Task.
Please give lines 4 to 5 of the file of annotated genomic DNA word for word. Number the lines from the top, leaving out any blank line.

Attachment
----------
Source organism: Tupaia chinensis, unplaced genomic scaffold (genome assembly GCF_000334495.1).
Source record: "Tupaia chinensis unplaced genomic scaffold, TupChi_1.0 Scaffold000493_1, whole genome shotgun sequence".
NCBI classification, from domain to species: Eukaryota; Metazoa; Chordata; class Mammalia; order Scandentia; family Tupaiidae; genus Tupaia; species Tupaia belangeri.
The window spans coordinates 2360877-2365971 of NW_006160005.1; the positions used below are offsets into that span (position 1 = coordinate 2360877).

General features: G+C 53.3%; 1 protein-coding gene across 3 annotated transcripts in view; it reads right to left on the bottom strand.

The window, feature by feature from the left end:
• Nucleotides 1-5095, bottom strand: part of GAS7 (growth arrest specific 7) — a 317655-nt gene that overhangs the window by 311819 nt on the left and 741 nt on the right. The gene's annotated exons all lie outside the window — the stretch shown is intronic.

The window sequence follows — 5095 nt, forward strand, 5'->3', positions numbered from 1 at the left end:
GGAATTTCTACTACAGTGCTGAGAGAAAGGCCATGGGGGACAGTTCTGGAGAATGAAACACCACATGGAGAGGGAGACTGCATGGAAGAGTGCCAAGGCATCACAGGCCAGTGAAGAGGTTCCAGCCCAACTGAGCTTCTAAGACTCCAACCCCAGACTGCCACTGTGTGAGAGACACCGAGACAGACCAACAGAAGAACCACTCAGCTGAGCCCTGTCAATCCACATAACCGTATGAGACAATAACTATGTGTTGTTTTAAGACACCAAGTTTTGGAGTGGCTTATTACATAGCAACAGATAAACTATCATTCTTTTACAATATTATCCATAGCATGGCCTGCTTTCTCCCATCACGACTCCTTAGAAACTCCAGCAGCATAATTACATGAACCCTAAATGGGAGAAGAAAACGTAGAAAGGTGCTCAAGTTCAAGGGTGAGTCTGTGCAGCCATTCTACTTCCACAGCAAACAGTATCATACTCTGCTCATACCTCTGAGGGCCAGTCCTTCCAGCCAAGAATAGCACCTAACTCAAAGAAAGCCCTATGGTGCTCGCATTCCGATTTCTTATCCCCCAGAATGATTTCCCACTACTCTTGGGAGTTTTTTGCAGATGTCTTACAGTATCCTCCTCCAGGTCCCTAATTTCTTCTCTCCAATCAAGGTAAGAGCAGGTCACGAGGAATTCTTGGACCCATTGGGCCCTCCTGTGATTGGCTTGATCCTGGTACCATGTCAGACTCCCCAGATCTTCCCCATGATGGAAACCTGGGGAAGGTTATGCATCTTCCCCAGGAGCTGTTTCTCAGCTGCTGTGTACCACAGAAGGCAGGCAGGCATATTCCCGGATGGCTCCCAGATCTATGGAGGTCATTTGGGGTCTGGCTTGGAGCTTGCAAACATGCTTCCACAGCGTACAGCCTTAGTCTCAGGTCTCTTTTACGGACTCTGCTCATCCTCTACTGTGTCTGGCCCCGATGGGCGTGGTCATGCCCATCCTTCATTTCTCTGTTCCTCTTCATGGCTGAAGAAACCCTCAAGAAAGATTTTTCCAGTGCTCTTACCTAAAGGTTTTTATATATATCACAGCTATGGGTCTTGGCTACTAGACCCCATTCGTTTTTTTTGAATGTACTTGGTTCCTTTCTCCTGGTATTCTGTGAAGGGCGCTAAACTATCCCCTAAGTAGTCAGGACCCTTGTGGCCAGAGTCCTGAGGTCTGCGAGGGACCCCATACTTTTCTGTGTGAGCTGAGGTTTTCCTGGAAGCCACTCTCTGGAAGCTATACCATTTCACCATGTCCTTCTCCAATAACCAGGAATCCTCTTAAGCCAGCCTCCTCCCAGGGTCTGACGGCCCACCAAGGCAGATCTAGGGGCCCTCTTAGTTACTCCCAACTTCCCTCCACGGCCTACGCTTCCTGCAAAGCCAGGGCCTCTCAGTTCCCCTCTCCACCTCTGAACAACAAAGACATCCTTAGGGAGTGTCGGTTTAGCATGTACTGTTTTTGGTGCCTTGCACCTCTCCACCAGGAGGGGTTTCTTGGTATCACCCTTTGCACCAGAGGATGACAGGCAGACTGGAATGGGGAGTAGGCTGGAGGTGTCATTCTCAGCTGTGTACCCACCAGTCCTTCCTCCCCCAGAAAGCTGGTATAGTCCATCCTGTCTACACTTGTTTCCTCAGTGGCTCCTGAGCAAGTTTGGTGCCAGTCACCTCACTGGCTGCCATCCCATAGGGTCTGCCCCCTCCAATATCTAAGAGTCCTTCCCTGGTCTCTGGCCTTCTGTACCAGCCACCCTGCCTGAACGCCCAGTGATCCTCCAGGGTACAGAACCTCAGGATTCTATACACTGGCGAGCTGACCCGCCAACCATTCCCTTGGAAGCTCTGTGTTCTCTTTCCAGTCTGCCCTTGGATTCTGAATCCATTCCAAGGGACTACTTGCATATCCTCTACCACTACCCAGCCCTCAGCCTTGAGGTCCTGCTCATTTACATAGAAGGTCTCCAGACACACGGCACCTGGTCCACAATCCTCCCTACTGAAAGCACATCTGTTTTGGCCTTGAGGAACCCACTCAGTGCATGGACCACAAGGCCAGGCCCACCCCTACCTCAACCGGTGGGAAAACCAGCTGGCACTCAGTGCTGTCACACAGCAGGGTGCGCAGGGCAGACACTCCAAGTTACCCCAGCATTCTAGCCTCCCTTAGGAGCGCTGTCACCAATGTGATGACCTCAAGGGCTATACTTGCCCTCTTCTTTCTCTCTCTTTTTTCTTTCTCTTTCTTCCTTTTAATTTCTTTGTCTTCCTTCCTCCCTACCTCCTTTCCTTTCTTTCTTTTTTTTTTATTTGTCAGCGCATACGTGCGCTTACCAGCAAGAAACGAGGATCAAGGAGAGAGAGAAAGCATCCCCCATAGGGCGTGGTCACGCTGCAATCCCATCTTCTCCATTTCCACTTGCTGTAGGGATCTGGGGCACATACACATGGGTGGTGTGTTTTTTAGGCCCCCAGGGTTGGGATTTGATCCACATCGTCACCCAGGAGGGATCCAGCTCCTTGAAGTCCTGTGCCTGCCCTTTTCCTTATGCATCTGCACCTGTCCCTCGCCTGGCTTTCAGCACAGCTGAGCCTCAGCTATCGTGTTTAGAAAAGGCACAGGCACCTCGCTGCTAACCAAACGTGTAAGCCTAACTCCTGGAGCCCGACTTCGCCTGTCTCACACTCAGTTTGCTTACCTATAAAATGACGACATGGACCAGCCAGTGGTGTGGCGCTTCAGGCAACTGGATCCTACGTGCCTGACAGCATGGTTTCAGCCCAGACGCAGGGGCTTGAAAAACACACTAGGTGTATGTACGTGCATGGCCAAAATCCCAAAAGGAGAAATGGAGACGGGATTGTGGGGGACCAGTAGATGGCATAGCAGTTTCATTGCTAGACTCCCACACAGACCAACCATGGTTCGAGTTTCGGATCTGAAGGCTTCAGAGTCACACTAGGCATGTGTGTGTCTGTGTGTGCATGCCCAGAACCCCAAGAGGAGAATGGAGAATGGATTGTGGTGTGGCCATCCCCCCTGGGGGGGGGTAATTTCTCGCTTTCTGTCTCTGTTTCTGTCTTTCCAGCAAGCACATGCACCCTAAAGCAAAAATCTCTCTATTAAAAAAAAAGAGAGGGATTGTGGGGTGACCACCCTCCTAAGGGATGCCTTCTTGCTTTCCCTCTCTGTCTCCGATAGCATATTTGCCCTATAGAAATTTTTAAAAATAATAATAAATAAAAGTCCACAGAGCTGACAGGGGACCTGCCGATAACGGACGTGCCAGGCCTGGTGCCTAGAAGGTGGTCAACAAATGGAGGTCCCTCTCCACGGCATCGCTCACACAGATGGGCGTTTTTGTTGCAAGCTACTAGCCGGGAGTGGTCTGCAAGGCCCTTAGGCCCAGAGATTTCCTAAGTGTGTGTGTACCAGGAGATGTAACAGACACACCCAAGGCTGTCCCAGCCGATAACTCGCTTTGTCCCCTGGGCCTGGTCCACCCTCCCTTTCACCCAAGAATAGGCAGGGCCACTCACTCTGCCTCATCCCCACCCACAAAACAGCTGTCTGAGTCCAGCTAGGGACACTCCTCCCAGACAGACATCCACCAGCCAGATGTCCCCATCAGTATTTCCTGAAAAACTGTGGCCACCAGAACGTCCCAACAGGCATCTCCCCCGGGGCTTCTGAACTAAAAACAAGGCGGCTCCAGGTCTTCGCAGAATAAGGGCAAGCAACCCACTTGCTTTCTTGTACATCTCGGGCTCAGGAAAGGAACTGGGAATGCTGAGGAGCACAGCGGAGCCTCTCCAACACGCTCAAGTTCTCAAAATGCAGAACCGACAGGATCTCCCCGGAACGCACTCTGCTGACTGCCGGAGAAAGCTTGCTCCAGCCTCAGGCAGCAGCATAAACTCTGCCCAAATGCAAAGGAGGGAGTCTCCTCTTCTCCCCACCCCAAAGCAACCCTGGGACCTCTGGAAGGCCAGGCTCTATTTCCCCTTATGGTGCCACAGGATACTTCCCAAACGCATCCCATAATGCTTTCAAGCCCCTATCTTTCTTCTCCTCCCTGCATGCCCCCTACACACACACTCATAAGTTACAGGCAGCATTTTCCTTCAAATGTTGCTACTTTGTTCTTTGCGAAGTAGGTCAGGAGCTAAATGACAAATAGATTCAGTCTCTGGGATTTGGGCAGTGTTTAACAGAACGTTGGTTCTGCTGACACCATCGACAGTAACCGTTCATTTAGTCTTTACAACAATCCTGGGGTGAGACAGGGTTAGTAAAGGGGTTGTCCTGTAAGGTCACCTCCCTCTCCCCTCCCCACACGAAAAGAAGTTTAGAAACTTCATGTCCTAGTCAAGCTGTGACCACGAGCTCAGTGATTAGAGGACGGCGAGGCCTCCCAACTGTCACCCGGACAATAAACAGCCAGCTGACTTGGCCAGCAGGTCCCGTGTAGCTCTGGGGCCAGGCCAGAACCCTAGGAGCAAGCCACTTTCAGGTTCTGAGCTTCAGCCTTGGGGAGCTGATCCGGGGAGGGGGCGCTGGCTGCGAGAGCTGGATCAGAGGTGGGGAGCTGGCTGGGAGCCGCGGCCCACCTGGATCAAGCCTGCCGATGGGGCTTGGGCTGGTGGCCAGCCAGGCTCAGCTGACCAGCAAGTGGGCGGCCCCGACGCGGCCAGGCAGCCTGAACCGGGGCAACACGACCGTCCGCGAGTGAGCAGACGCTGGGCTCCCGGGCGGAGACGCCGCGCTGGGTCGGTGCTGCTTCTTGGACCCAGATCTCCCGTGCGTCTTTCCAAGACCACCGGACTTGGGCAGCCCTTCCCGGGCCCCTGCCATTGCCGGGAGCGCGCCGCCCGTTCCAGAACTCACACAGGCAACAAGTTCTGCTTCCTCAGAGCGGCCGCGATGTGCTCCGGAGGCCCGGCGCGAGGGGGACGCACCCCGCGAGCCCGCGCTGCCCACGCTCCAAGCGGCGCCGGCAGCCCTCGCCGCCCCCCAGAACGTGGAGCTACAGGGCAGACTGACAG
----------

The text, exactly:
The window spans coordinates 2360877-2365971 of NW_006160005.1; the positions used below are offsets into that span (position 1 = coordinate 2360877).

General features: G+C 53.3%; 1 protein-coding gene across 3 annotated transcripts in view; it reads right to left on the bottom strand.